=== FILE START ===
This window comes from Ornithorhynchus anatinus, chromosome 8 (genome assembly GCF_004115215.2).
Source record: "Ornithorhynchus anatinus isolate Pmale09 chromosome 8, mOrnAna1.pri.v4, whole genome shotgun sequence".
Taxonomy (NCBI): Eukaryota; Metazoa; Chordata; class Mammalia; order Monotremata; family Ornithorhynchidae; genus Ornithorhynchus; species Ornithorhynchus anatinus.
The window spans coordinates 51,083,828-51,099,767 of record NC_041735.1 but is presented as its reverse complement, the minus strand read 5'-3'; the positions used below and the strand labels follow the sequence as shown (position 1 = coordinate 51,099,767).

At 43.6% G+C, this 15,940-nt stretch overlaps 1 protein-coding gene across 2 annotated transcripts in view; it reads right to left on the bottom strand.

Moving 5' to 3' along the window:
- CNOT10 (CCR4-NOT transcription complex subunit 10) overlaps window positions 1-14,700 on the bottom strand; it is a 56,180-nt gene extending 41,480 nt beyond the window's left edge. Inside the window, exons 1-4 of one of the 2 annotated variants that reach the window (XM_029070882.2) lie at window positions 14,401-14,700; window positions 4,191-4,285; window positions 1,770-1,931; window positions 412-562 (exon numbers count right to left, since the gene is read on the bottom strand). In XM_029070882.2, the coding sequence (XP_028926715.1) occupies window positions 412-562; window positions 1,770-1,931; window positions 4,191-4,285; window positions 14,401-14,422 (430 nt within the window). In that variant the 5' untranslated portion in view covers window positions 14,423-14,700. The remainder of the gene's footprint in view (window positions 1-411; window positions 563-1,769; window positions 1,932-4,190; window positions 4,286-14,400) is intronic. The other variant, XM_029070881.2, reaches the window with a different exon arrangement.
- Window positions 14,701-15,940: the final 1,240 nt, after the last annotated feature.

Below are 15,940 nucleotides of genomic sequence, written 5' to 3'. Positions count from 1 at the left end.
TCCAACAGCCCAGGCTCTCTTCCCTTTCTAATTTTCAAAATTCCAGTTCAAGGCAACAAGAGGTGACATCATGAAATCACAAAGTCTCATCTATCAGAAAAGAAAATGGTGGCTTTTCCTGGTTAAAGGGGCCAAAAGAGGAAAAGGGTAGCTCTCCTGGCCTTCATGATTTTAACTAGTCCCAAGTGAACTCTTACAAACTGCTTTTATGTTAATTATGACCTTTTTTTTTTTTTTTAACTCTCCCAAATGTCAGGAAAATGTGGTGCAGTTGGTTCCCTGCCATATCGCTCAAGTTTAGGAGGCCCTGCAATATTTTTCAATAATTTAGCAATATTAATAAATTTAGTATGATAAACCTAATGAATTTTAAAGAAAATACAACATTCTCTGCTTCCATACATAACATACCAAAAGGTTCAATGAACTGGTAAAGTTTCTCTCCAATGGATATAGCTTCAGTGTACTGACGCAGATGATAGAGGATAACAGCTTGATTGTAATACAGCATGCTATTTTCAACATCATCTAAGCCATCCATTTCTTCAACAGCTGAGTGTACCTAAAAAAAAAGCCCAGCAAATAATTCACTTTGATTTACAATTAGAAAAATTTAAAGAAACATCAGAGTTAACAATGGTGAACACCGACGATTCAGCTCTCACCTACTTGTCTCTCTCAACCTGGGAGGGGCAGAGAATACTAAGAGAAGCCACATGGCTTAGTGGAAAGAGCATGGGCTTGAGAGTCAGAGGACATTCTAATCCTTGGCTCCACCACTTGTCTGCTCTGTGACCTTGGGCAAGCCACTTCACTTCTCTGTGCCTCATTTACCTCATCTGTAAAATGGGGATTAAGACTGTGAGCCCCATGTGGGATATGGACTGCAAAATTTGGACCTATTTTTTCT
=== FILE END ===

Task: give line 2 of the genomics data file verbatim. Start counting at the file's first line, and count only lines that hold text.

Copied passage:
Source record: "Ornithorhynchus anatinus isolate Pmale09 chromosome 8, mOrnAna1.pri.v4, whole genome shotgun sequence".